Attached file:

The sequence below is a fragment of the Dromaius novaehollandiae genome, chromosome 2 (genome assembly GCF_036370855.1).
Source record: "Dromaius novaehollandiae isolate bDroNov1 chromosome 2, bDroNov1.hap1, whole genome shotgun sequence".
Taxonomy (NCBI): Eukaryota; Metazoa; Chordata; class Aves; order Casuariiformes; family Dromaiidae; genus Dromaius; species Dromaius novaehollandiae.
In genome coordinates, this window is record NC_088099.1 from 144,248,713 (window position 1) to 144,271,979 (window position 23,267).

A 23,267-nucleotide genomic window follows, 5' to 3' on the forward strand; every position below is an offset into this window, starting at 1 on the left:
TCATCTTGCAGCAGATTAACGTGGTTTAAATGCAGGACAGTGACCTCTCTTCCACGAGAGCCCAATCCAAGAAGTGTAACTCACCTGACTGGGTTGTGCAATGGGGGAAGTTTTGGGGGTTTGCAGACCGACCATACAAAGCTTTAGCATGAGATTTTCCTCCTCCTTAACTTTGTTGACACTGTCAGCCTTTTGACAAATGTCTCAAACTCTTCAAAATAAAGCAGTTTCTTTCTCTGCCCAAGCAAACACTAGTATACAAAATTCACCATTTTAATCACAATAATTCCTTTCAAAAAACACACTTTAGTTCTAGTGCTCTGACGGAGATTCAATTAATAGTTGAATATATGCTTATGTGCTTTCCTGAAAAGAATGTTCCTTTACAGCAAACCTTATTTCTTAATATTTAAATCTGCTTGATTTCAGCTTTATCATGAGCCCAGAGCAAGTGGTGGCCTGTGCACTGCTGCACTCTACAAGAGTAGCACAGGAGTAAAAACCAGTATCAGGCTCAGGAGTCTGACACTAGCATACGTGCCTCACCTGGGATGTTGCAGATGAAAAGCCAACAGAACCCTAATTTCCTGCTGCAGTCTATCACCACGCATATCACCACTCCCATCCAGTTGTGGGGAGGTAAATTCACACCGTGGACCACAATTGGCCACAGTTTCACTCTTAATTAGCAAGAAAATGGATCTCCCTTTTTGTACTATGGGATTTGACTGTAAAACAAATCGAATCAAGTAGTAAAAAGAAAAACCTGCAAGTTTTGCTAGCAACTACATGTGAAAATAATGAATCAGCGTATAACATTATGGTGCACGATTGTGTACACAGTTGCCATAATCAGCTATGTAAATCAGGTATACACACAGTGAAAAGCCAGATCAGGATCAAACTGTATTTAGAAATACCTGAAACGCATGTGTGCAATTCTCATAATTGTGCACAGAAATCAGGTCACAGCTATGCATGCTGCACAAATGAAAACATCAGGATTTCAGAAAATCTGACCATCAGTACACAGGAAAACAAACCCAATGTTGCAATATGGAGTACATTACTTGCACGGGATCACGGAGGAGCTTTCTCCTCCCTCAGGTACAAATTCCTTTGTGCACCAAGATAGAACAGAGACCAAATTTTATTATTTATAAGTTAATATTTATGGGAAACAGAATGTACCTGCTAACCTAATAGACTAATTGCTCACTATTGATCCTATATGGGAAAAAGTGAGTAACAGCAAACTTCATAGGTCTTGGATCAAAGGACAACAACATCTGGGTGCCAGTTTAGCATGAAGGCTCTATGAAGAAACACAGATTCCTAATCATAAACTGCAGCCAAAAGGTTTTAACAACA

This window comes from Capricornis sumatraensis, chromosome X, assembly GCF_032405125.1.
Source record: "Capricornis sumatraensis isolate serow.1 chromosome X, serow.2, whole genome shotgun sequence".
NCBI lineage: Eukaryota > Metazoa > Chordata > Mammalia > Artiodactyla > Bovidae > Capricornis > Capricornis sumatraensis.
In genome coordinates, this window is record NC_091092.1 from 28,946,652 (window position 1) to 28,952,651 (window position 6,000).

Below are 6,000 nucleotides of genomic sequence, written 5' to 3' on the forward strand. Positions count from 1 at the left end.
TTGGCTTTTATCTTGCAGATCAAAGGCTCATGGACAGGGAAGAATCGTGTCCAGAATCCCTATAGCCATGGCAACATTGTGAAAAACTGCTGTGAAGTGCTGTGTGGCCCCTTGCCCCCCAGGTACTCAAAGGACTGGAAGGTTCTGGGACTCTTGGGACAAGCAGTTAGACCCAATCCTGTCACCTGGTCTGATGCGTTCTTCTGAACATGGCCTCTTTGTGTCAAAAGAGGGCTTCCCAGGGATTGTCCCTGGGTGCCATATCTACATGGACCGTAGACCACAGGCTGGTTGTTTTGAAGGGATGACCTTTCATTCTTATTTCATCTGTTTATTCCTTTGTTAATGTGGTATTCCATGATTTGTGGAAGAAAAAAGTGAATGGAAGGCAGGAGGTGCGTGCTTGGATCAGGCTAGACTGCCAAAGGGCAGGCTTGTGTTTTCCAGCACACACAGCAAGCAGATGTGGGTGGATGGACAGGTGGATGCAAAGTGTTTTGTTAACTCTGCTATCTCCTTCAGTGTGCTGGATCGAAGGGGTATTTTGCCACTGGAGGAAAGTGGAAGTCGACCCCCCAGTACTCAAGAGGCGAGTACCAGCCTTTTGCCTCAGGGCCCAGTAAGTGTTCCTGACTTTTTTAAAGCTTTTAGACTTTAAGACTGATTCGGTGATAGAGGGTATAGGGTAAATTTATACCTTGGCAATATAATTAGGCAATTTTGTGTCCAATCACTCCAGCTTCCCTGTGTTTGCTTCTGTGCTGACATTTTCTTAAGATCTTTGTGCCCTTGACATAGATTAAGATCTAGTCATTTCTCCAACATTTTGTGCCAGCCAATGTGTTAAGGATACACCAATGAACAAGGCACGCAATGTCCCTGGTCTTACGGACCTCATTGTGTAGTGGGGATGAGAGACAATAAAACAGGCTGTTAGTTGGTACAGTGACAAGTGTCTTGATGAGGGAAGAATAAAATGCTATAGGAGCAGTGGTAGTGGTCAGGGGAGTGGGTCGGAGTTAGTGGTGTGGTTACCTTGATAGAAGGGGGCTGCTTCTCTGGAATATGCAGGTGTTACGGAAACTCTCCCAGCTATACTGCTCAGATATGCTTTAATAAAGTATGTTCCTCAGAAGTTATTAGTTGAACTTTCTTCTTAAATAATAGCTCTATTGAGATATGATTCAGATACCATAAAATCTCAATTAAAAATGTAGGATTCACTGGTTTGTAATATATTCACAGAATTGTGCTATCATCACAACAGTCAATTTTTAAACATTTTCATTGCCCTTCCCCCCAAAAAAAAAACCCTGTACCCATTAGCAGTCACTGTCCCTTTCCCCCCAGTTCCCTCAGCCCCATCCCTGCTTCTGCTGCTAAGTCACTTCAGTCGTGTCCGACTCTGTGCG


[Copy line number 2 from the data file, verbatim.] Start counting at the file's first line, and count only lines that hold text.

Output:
Source record: "Dromaius novaehollandiae isolate bDroNov1 chromosome 2, bDroNov1.hap1, whole genome shotgun sequence".